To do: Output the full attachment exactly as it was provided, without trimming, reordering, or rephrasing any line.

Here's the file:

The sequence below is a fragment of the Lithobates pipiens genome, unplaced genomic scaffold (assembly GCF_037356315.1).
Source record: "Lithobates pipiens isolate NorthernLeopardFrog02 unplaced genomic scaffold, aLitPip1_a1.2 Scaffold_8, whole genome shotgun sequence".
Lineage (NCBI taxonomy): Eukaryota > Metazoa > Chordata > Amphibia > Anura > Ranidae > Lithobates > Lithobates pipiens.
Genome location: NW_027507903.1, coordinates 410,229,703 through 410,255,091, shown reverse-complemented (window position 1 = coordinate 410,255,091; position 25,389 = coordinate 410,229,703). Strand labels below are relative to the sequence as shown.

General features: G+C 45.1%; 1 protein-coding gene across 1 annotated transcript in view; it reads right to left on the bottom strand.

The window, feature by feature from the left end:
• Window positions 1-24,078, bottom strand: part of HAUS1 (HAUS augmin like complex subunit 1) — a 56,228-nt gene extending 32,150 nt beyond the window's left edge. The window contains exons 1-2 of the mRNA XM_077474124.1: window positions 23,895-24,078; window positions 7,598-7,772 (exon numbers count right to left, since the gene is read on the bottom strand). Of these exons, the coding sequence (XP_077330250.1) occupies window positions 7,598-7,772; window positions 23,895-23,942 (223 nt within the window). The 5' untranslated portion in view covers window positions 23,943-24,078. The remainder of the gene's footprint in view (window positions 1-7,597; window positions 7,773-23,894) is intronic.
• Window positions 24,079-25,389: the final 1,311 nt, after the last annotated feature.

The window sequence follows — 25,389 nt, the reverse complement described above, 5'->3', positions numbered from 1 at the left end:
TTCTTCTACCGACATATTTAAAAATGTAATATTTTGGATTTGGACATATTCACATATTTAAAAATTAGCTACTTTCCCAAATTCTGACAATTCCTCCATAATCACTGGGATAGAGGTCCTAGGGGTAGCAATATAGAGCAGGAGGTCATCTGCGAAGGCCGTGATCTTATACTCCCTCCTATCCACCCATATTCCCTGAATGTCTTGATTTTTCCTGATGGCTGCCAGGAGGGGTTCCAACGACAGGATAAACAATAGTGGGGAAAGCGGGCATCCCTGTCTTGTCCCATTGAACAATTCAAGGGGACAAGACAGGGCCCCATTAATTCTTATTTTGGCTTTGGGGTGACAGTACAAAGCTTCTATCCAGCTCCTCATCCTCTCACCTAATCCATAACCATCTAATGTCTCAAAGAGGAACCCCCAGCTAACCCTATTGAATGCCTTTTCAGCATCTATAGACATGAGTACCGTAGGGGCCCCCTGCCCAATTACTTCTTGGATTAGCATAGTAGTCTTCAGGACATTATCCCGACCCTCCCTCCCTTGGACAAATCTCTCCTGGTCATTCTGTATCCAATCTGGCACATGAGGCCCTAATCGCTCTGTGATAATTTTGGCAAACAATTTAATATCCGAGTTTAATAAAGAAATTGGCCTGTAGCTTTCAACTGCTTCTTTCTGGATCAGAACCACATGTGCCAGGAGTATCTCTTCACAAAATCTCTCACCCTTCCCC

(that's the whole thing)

The sequence below is a fragment of the Lithobates pipiens genome, unplaced genomic scaffold (assembly GCF_037356315.1).
Source record: "Lithobates pipiens isolate NorthernLeopardFrog02 unplaced genomic scaffold, aLitPip1_a1.2 Scaffold_8, whole genome shotgun sequence".
Lineage (NCBI taxonomy): Eukaryota > Metazoa > Chordata > Amphibia > Anura > Ranidae > Lithobates > Lithobates pipiens.
Genome location: NW_027507903.1, coordinates 410,229,703 through 410,255,091, shown reverse-complemented (window position 1 = coordinate 410,255,091; position 25,389 = coordinate 410,229,703). Strand labels below are relative to the sequence as shown.

General features: G+C 45.1%; 1 protein-coding gene across 1 annotated transcript in view; it reads right to left on the bottom strand.

The window, feature by feature from the left end:
• Window positions 1-24,078, bottom strand: part of HAUS1 (HAUS augmin like complex subunit 1) — a 56,228-nt gene extending 32,150 nt beyond the window's left edge. The window contains exons 1-2 of the mRNA XM_077474124.1: window positions 23,895-24,078; window positions 7,598-7,772 (exon numbers count right to left, since the gene is read on the bottom strand). Of these exons, the coding sequence (XP_077330250.1) occupies window positions 7,598-7,772; window positions 23,895-23,942 (223 nt within the window). The 5' untranslated portion in view covers window positions 23,943-24,078. The remainder of the gene's footprint in view (window positions 1-7,597; window positions 7,773-23,894) is intronic.
• Window positions 24,079-25,389: the final 1,311 nt, after the last annotated feature.

The window sequence follows — 25,389 nt, the reverse complement described above, 5'->3', positions numbered from 1 at the left end:
TTCTTCTACCGACATATTTAAAAATGTAATATTTTGGATTTGGACATATTCACATATTTAAAAATTAGCTACTTTCCCAAATTCTGACAATTCCTCCATAATCACTGGGATAGAGGTCCTAGGGGTAGCAATATAGAGCAGGAGGTCATCTGCGAAGGCCGTGATCTTATACTCCCTCCTATCCACCCATATTCCCTGAATGTCTTGATTTTTCCTGATGGCTGCCAGGAGGGGTTCCAACGACAGGATAAACAATAGTGGGGAAAGCGGGCATCCCTGTCTTGTCCCATTGAACAATTCAAGGGGACAAGACAGGGCCCCATTAATTCTTATTTTGGCTTTGGGGTGACAGTACAAAGCTTCTATCCAGCTCCTCATCCTCTCACCTAATCCATAACCATCTAATGTCTCAAAGAGGAACCCCCAGCTAACCCTATTGAATGCCTTTTCAGCATCTATAGACATGAGTACCGTAGGGGCCCCCTGCCCAATTACTTCTTGGATTAGCATAGTAGTCTTCAGGACATTATCCCGACCCTCCCTCCCTTGGACAAATCTCTCCTGGTCATTCTGTATCCAATCTGGCACATGAGGCCCTAATCGCTCTGTGATAATTTTGGCAAACAATTTAATATCCGAGTTTAATAAAGAAATTGGCCTGTAGCTTTCAACTGCTTCTTTCTGGATCAGAACCACATGTGCCAGGAGTATCTCTTCACAAAATCTCTCACCCTTCCCC